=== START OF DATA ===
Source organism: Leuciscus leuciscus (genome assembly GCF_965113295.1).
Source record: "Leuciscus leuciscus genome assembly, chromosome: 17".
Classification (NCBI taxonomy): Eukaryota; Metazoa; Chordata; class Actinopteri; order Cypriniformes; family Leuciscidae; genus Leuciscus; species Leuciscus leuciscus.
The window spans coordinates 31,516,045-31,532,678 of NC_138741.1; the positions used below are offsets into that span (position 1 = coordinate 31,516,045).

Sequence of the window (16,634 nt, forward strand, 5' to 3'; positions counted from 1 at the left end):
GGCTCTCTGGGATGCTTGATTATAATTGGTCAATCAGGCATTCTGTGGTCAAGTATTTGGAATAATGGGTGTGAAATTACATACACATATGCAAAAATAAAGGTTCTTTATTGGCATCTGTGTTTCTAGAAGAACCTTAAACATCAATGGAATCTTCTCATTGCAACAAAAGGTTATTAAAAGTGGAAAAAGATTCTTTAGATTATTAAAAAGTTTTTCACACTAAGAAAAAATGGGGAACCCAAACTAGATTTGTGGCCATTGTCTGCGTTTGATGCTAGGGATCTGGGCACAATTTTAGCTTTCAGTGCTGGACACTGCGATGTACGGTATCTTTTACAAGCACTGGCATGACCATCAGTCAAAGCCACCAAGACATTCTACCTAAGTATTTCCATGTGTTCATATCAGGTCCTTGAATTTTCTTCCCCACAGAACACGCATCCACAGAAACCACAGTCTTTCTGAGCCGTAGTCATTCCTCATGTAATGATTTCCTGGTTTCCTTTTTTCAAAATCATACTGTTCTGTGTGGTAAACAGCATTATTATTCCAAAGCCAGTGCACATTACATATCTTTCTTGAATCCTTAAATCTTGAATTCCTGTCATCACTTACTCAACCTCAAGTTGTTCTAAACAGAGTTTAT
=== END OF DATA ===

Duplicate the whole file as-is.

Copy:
Source organism: Leuciscus leuciscus (genome assembly GCF_965113295.1).
Source record: "Leuciscus leuciscus genome assembly, chromosome: 17".
Classification (NCBI taxonomy): Eukaryota; Metazoa; Chordata; class Actinopteri; order Cypriniformes; family Leuciscidae; genus Leuciscus; species Leuciscus leuciscus.
The window spans coordinates 31,516,045-31,532,678 of NC_138741.1; the positions used below are offsets into that span (position 1 = coordinate 31,516,045).

Sequence of the window (16,634 nt, forward strand, 5' to 3'; positions counted from 1 at the left end):
GGCTCTCTGGGATGCTTGATTATAATTGGTCAATCAGGCATTCTGTGGTCAAGTATTTGGAATAATGGGTGTGAAATTACATACACATATGCAAAAATAAAGGTTCTTTATTGGCATCTGTGTTTCTAGAAGAACCTTAAACATCAATGGAATCTTCTCATTGCAACAAAAGGTTATTAAAAGTGGAAAAAGATTCTTTAGATTATTAAAAAGTTTTTCACACTAAGAAAAAATGGGGAACCCAAACTAGATTTGTGGCCATTGTCTGCGTTTGATGCTAGGGATCTGGGCACAATTTTAGCTTTCAGTGCTGGACACTGCGATGTACGGTATCTTTTACAAGCACTGGCATGACCATCAGTCAAAGCCACCAAGACATTCTACCTAAGTATTTCCATGTGTTCATATCAGGTCCTTGAATTTTCTTCCCCACAGAACACGCATCCACAGAAACCACAGTCTTTCTGAGCCGTAGTCATTCCTCATGTAATGATTTCCTGGTTTCCTTTTTTCAAAATCATACTGTTCTGTGTGGTAAACAGCATTATTATTCCAAAGCCAGTGCACATTACATATCTTTCTTGAATCCTTAAATCTTGAATTCCTGTCATCACTTACTCAACCTCAAGTTGTTCTAAACAGAGTTTAT